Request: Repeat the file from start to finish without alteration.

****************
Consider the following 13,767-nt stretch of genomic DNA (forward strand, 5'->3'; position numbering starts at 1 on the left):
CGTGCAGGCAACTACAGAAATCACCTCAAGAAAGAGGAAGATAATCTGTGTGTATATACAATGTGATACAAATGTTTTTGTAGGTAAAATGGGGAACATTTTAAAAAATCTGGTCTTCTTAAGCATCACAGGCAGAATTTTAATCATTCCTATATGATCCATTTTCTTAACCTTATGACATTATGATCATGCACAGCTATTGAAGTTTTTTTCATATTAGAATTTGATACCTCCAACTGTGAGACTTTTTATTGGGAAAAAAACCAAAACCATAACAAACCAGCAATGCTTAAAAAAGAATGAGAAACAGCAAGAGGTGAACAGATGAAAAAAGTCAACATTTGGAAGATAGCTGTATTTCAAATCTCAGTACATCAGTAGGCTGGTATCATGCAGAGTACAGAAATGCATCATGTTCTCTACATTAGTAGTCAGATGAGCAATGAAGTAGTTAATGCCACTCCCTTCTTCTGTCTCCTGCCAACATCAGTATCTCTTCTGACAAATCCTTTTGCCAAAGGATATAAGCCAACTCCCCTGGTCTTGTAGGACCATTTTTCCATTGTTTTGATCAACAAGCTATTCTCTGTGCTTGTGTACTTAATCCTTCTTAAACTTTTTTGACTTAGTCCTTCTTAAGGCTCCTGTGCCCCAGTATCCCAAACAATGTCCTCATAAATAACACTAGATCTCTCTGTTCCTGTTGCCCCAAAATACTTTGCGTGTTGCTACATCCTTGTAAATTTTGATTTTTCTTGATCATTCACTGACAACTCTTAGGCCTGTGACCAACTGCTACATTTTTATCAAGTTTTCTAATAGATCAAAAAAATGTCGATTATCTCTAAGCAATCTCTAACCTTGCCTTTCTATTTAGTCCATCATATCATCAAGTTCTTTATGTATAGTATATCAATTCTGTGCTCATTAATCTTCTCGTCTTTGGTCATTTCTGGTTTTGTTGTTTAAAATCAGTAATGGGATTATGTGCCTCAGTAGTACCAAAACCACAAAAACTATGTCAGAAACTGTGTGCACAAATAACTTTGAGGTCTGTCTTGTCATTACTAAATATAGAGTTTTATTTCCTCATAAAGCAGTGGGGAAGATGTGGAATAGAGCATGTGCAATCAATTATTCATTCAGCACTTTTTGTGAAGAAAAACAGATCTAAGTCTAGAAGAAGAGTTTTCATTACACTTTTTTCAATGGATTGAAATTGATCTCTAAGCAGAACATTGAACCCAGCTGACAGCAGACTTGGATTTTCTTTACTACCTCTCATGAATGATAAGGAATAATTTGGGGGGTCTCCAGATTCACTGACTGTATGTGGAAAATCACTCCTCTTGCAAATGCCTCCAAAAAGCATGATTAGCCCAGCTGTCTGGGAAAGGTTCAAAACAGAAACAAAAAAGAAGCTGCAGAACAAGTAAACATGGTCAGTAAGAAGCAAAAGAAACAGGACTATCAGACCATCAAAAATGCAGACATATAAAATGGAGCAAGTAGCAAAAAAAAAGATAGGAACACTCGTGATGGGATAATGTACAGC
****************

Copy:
Consider the following 13,767-nt stretch of genomic DNA (forward strand, 5'->3'; position numbering starts at 1 on the left):
CGTGCAGGCAACTACAGAAATCACCTCAAGAAAGAGGAAGATAATCTGTGTGTATATACAATGTGATACAAATGTTTTTGTAGGTAAAATGGGGAACATTTTAAAAAATCTGGTCTTCTTAAGCATCACAGGCAGAATTTTAATCATTCCTATATGATCCATTTTCTTAACCTTATGACATTATGATCATGCACAGCTATTGAAGTTTTTTTCATATTAGAATTTGATACCTCCAACTGTGAGACTTTTTATTGGGAAAAAAACCAAAACCATAACAAACCAGCAATGCTTAAAAAAGAATGAGAAACAGCAAGAGGTGAACAGATGAAAAAAGTCAACATTTGGAAGATAGCTGTATTTCAAATCTCAGTACATCAGTAGGCTGGTATCATGCAGAGTACAGAAATGCATCATGTTCTCTACATTAGTAGTCAGATGAGCAATGAAGTAGTTAATGCCACTCCCTTCTTCTGTCTCCTGCCAACATCAGTATCTCTTCTGACAAATCCTTTTGCCAAAGGATATAAGCCAACTCCCCTGGTCTTGTAGGACCATTTTTCCATTGTTTTGATCAACAAGCTATTCTCTGTGCTTGTGTACTTAATCCTTCTTAAACTTTTTTGACTTAGTCCTTCTTAAGGCTCCTGTGCCCCAGTATCCCAAACAATGTCCTCATAAATAACACTAGATCTCTCTGTTCCTGTTGCCCCAAAATACTTTGCGTGTTGCTACATCCTTGTAAATTTTGATTTTTCTTGATCATTCACTGACAACTCTTAGGCCTGTGACCAACTGCTACATTTTTATCAAGTTTTCTAATAGATCAAAAAAATGTCGATTATCTCTAAGCAATCTCTAACCTTGCCTTTCTATTTAGTCCATCATATCATCAAGTTCTTTATGTATAGTATATCAATTCTGTGCTCATTAATCTTCTCGTCTTTGGTCATTTCTGGTTTTGTTGTTTAAAATCAGTAATGGGATTATGTGCCTCAGTAGTACCAAAACCACAAAAACTATGTCAGAAACTGTGTGCACAAATAACTTTGAGGTCTGTCTTGTCATTACTAAATATAGAGTTTTATTTCCTCATAAAGCAGTGGGGAAGATGTGGAATAGAGCATGTGCAATCAATTATTCATTCAGCACTTTTTGTGAAGAAAAACAGATCTAAGTCTAGAAGAAGAGTTTTCATTACACTTTTTTCAATGGATTGAAATTGATCTCTAAGCAGAACATTGAACCCAGCTGACAGCAGACTTGGATTTTCTTTACTACCTCTCATGAATGATAAGGAATAATTTGGGGGGTCTCCAGATTCACTGACTGTATGTGGAAAATCACTCCTCTTGCAAATGCCTCCAAAAAGCATGATTAGCCCAGCTGTCTGGGAAAGGTTCAAAACAGAAACAAAAAAGAAGCTGCAGAACAAGTAAACATGGTCAGTAAGAAGCAAAAGAAACAGGACTATCAGACCATCAAAAATGCAGACATATAAAATGGAGCAAGTAGCAAAAAAAAAGATAGGAACACTCGTGATGGGATAATGTACAGC